TTL Flash vs. Manual Flash — Two Choices for Sony Mirrorless Photographers

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The world of on-camera and off-camera flash has exploded over the past several years.

Never before have there been so many choices for manual and TTL flashes that work with such a variety of cameras. Third party companies such as Yongnuo, Neewer, Cheetah, Phottix and more have dotted the photo marketplace and are giving the name brand manufacturers a veritable run for their money when it comes to available flash units.

In the past you virtually had a couple of choices — your Nikon, Canon, etc. branded flash or perhaps something like a Vivitar 283 or 285.

Not only are there a myriad of choices there are also a load of accessories that make using small portable flashes almost as useful as using bigger, more powerful studio flash units.

In this blog post I will cover two brands of flash units for Sony mirrorless camera users.

TTL Flash – The Phottix Mitros +

In the TTL realm, Phottix has introduced the Mitros+ flash. It is the first flash for Sony (name brand or otherwise) that offers full wireless radio transceiver capabilities. This is big for users that prefer TTL as I do for events.

The Phottix is relatively large and powerful — about the same power as the Canon 580 EXII — it has a guide number of 58 with 100 ISO. Slightly smaller and slightly less powerful than Canon’s new flagship (and probably the standard bearer in the TTL flash space — the 600 EX-RT). It is just a little bit top heavy on the smaller form factor of the Sony a7 line of cameras, yet still workable.

It has a conventional swivel and bounce head, much like a Canon or Nikon branded flash.

The key thing though is the radio control from the flash. If you simply must have full radio control from your on camera flash, currently this is the only option available for Sony mirrorless users. It also has High Speed Synch in TTL and Manual modes.

(I plan on a longer review of this particular unit in the near future). Sony makes a very good line of TTL flashes though they do not feature radio control (a more detailed review on the Sony top two coming up soon as well).

The only downside that I have found is that the price is a bit high — $399, though not as high as the cost of the Canon 600 EX-RT which is selling for $499 at the time of this writing.

The Phottix Mitros + I have for the Sony is the one with the Minolta foot and thus requires a special add-on adaptor (ADPMAA) to work on the current Sony a7 hotshoe (called the ISO foot). Phottix is manufacturing a model with that ISO foot but I have not used it. (As I write this article I’m finding a lot of backorders on the Sony strobes by Phottix. Amazon, normally a great resource has no new, just used, and B & H and Adorama are showing that the Sony Mitros + is on backorder. I have contacted Phottix re: the issue and will report my findings).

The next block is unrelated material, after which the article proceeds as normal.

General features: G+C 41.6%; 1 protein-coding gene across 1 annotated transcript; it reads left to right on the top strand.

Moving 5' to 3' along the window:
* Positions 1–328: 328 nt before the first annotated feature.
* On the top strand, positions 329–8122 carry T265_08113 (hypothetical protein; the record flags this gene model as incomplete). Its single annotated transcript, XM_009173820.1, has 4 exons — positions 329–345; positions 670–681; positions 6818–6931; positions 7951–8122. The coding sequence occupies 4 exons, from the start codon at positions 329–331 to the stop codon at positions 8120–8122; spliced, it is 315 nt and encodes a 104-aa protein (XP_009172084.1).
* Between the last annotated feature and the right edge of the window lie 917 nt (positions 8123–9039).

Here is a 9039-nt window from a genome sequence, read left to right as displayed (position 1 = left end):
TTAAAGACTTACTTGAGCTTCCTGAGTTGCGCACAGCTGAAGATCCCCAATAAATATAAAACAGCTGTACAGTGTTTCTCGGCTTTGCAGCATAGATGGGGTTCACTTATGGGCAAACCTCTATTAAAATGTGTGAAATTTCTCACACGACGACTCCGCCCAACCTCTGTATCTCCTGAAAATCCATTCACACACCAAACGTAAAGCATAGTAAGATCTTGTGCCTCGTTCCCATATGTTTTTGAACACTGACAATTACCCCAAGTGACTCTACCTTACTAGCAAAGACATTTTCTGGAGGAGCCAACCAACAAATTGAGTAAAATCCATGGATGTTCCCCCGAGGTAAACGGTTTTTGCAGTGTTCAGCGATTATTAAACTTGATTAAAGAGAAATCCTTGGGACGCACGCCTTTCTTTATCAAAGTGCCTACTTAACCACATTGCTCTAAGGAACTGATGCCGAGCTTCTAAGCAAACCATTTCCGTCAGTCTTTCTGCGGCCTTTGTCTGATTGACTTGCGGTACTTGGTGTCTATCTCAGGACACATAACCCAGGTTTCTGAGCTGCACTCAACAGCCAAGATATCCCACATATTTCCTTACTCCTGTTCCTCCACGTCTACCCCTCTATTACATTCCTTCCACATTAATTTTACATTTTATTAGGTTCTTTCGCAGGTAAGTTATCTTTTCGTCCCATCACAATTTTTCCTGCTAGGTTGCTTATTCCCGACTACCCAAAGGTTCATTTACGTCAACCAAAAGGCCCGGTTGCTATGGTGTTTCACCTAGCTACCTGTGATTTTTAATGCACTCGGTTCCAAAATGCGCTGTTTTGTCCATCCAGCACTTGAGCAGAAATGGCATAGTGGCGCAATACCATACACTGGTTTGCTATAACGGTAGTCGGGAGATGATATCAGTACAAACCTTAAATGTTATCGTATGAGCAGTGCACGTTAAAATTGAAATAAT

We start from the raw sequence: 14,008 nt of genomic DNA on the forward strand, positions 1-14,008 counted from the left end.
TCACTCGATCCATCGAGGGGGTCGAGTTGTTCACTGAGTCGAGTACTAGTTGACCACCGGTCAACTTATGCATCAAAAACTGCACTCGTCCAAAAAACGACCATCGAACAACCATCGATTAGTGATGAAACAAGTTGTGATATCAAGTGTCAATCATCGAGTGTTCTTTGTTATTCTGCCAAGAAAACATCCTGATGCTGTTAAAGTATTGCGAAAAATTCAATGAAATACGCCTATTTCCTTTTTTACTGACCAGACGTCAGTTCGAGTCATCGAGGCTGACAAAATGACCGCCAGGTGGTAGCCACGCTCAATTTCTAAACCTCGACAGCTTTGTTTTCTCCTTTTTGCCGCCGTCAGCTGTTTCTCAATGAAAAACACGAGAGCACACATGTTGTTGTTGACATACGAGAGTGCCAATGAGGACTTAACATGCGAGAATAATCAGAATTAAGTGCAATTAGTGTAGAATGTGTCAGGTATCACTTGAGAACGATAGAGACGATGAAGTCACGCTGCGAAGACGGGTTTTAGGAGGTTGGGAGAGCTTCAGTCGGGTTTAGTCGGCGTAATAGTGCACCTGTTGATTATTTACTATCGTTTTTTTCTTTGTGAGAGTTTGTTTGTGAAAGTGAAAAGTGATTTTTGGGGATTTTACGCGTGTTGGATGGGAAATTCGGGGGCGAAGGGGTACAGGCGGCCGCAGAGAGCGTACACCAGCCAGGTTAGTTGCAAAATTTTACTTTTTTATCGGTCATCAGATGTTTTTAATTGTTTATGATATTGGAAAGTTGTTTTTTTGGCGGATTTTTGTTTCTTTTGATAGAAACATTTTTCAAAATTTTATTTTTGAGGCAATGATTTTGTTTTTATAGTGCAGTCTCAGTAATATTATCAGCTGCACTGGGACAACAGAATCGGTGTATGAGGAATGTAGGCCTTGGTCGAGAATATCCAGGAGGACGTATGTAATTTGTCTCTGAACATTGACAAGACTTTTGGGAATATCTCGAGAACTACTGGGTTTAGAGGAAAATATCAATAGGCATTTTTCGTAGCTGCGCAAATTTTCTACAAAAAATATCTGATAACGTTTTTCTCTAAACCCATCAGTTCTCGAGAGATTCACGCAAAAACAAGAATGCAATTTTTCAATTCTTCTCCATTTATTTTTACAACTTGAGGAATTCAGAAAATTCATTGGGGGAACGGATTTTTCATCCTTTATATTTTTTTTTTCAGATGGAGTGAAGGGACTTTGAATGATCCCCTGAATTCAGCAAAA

How I Configure my Sony camera when using the Phottix Mitros + flash

Working with this flash with mirrorless is slightly different than I used to work with flash in the hotshoe with my previous Canon cameras. It took me a bit of time to come up with an effective way to work. Now that I have, I have to say that I enjoy working with these cameras with flash more than I did with DSLRs!

Here is the way I currently configure my camera when using flash in the hotshoe:

1. Use Manual Exposure settings control
2. Auto ISO (my range is 100-6400 ISO) (yes, this is a new one for me — I always used to use one ISO that I selected–indoors that would typically be 800-1600 ISO).
3. Set focus to DMF (Dynamic Manual Focus)
4. Set focus start to back button or AE_L button on Sony a6000 or the AF/MF button on the a7 (With DMF this allows me to control the AF with the thumb and then the exposure lock is handled by depressing the shutter halfway.
5. Set focus peaking to color Red and High
6. Optional: Turn focus magnifier on if you would like the camera to “zoom in” when you tweak manual focus by turning the focus barrel ring). This is really handy for those group photographs where you can make sure that the focus is exactly as you like it. It does take a bit of getting used to the rhythm of the switch between wider and tighter views but it is one of the killer reasons for using an EVF.
(ETA: Someone asked what the magnification factor is when zooming the lens. I am not certain but will check and add it).